And, just because I think this picture is cute, here's Bello sleeping on the couch like a goof...

What a silly boy!

So all in all, in this part of the world, it's been a good few months.  Still going strong on the Weight Watchers, running three times a week, and just overall trying to keep my good humour.  The humidity the last week or so has brought some crazy headaches, but other than that, I can't complain.  (And along those lines, my cardiologist gave me the thumbs up on Friday, and notice that I don't need to come back for a follow-up for 9-12 months!  Go me!)  

How's your summer/winter going?

14 August 2010

This is what a popsicle is all about

Recently we went up to Muskoka for the weekend and had a very relaxing getaway which involved lots of sitting by the lake relaxing and reading magzines. One such magazine was the latest issue of Saveur, The Greece Issue. So of course, I instantly ended up at the one thing Mexican in the issue. It is my destiny! So what was this fascinating article about . . . well popsicles of course!

According the article, paletas, or Mexican popsicles, are a speciality of the town of Tocumbo in the southwestern state of Mochoacan. They fresh-fruit dense and come in an array of fantastic flavours, including chile-flecked ones, which always excites me. My interest was piqued and I decided I had to try to make some.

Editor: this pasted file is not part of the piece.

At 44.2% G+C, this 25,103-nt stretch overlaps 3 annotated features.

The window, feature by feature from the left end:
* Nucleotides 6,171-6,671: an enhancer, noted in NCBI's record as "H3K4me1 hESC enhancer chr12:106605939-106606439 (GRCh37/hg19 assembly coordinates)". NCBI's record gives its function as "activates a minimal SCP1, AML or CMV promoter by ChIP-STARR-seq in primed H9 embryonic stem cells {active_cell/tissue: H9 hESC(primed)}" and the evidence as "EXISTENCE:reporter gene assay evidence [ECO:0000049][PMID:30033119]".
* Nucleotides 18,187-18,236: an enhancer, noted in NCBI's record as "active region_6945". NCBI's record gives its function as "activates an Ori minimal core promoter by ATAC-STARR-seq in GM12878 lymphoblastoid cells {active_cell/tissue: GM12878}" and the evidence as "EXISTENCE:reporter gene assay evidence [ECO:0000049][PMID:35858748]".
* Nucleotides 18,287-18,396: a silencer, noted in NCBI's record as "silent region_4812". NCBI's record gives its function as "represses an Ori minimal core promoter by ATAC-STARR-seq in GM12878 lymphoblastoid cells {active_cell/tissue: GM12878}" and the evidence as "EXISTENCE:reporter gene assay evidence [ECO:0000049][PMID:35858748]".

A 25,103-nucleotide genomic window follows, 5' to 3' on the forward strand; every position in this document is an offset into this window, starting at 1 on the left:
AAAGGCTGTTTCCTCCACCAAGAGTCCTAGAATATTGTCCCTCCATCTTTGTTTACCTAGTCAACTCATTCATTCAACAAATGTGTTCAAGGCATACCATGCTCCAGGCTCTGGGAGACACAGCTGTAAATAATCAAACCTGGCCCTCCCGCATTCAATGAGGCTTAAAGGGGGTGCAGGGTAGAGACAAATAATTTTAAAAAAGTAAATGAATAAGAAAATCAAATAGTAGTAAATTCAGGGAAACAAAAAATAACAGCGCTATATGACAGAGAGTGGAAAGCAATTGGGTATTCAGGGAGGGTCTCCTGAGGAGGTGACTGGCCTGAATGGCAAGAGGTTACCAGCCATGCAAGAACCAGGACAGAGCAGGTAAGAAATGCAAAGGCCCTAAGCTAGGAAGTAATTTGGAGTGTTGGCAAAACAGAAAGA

Anywho, got a whack of strawberries in our food box this week so decided to try my hand at making a paleta of my own. The family coming over for dinner was a good excuse to make a bunch of popsicles! I did not use the Saveur recipe, which has cream in it but a straightforward strawberries, sugar, and lime juice combo. I will definitely be making the mango-chile ones in the future but for now . . .

The strawberry ones were fantastic. Best pospsicle. EVER!!

Strawberry paletas
  • 3.5 cups of chopped up strawberries
  • 1/3 cup of sugar (I put too much by mistake and they were fine but a little less sweet would be OK so I'd use this amount)
  • 2 tablespoons lime juice
Waz up the strawberries in a blender. Then pour it into a fine strainer over a bowl and press through all the good stuff while leaving the little seeds etc behind. Add the sugar and lime juice to the strawberry juice, stir until the sugar is all dissolved. Pour into popsicle holders and freeze for at least three hours.

12 August 2010

So good you should bottle it

One of the big benefits of being able to work at home on occassion is that I get to spend the hour between 8 a.m. and 9 a.m. doing something other than sitting in traffic being anxious. This morning I used it to start making chipotle en conserva - basically a chile-garlic-onion marmalade that is delicious as a condiment and also as a base for some meat dishes. We made it at cooking school and I've been jonesing to make some ever since I got home.